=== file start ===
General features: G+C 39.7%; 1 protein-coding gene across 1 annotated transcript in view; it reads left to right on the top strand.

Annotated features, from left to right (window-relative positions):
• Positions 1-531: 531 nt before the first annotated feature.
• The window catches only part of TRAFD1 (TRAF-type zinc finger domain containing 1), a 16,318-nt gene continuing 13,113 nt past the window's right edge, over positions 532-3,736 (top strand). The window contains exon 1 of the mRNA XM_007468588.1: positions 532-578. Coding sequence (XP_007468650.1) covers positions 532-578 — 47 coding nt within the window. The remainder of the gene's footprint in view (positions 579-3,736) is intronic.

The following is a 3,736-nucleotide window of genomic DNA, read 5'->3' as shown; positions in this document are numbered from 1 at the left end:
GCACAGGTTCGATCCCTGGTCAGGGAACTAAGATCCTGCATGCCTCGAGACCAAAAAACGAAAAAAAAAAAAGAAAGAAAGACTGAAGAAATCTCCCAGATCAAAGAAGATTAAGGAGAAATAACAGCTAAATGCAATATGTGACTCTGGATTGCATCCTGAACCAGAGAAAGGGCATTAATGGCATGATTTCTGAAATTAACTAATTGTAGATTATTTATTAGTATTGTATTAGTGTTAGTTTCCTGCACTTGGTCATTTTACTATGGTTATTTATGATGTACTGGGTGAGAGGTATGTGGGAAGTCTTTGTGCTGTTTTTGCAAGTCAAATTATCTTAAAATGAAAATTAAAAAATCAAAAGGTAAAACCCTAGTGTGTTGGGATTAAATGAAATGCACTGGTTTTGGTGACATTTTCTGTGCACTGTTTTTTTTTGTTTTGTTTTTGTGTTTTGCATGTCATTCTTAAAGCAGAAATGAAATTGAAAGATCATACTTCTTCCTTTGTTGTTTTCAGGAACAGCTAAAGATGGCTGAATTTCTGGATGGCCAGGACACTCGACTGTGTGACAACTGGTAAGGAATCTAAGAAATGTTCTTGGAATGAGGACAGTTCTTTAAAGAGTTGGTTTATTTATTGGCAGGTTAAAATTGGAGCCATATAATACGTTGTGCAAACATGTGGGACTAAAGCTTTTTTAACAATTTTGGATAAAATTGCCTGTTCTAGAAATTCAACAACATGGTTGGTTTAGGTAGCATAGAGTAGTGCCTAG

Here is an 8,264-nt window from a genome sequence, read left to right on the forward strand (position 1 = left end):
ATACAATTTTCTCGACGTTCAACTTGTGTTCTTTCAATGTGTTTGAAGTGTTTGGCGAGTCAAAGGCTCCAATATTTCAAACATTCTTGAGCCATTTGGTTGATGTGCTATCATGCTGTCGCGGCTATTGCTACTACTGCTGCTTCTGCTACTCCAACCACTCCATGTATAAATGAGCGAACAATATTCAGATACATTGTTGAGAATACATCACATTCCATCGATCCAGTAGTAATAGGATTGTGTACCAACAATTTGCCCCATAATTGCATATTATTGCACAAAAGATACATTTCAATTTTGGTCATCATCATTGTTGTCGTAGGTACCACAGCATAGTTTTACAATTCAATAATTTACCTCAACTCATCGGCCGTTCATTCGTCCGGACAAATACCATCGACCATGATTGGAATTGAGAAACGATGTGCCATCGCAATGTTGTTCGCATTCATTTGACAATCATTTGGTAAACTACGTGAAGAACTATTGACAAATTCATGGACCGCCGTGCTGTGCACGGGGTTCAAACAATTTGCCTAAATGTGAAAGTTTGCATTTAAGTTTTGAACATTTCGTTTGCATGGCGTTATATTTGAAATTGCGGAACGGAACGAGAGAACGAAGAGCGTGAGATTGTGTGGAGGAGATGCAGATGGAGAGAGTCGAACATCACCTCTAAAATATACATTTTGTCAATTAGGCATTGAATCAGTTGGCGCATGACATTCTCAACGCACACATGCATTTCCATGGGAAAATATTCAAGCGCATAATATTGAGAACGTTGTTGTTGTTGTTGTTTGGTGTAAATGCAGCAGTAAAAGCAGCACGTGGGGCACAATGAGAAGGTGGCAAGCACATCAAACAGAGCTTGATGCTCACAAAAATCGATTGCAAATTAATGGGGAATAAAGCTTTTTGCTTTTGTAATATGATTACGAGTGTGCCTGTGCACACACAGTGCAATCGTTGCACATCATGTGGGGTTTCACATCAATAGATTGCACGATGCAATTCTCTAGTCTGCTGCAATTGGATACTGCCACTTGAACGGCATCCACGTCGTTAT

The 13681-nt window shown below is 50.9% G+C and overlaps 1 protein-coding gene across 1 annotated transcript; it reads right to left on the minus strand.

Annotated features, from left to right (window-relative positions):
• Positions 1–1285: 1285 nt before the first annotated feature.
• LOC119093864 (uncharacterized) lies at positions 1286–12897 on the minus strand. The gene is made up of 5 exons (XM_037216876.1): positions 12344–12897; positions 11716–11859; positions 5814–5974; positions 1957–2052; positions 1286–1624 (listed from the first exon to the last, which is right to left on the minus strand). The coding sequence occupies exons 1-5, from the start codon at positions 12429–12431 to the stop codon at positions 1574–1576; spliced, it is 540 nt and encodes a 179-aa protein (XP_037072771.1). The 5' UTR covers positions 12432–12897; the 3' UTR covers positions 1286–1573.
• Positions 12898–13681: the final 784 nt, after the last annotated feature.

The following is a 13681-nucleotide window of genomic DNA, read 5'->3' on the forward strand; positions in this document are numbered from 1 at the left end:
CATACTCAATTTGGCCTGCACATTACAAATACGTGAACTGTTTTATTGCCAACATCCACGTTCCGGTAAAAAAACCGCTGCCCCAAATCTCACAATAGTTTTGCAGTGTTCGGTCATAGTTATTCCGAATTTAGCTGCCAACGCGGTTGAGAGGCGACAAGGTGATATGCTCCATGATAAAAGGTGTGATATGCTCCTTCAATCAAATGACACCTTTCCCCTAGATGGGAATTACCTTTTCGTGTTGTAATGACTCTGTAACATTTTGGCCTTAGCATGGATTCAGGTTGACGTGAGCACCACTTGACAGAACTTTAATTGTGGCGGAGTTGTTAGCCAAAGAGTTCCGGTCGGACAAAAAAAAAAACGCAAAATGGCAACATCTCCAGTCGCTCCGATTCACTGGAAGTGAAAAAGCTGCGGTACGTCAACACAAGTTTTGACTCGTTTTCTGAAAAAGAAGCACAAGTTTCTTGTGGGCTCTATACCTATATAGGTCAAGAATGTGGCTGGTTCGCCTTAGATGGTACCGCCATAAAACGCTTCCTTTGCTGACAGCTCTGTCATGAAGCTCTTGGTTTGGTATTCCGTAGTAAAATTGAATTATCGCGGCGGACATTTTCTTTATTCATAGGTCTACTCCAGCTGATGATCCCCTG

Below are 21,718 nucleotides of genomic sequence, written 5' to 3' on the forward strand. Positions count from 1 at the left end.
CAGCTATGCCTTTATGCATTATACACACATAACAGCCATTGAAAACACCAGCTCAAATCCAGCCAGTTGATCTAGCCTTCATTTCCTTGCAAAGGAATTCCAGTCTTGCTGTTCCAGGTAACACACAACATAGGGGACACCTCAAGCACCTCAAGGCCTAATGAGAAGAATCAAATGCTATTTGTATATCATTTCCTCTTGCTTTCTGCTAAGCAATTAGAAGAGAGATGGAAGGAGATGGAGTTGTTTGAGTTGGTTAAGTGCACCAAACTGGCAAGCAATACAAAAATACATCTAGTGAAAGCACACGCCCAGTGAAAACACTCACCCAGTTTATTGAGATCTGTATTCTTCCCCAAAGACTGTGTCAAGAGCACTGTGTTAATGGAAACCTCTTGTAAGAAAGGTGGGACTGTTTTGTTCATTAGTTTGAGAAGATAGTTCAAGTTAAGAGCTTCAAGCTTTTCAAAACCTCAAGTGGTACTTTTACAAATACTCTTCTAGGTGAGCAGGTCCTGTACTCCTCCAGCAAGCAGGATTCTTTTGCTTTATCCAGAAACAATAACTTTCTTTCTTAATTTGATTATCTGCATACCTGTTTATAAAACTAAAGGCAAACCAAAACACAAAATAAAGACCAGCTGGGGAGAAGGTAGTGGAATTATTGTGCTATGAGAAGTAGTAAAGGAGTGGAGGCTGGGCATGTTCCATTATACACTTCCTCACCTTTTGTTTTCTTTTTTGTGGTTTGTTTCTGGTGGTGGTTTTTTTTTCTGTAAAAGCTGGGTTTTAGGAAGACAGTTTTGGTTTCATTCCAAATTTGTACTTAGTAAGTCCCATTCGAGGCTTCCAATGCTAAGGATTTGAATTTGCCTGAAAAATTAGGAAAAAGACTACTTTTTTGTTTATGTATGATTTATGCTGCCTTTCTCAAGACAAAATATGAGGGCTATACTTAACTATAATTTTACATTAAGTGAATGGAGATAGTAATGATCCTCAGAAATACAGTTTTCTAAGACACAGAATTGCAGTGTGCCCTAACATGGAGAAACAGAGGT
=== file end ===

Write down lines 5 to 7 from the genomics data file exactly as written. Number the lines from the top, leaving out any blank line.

The following is a 3,736-nucleotide window of genomic DNA, read 5'->3' as shown; positions in this document are numbered from 1 at the left end:
GCACAGGTTCGATCCCTGGTCAGGGAACTAAGATCCTGCATGCCTCGAGACCAAAAAACGAAAAAAAAAAAAGAAAGAAAGACTGAAGAAATCTCCCAGATCAAAGAAGATTAAGGAGAAATAACAGCTAAATGCAATATGTGACTCTGGATTGCATCCTGAACCAGAGAAAGGGCATTAATGGCATGATTTCTGAAATTAACTAATTGTAGATTATTTATTAGTATTGTATTAGTGTTAGTTTCCTGCACTTGGTCATTTTACTATGGTTATTTATGATGTACTGGGTGAGAGGTATGTGGGAAGTCTTTGTGCTGTTTTTGCAAGTCAAATTATCTTAAAATGAAAATTAAAAAATCAAAAGGTAAAACCCTAGTGTGTTGGGATTAAATGAAATGCACTGGTTTTGGTGACATTTTCTGTGCACTGTTTTTTTTTGTTTTGTTTTTGTGTTTTGCATGTCATTCTTAAAGCAGAAATGAAATTGAAAGATCATACTTCTTCCTTTGTTGTTTTCAGGAACAGCTAAAGATGGCTGAATTTCTGGATGGCCAGGACACTCGACTGTGTGACAACTGGTAAGGAATCTAAGAAATGTTCTTGGAATGAGGACAGTTCTTTAAAGAGTTGGTTTATTTATTGGCAGGTTAAAATTGGAGCCATATAATACGTTGTGCAAACATGTGGGACTAAAGCTTTTTTAACAATTTTGGATAAAATTGCCTGTTCTAGAAATTCAACAACATGGTTGGTTTAGGTAGCATAGAGTAGTGCCTAG

Here is an 8,264-nt window from a genome sequence, read left to right on the forward strand (position 1 = left end):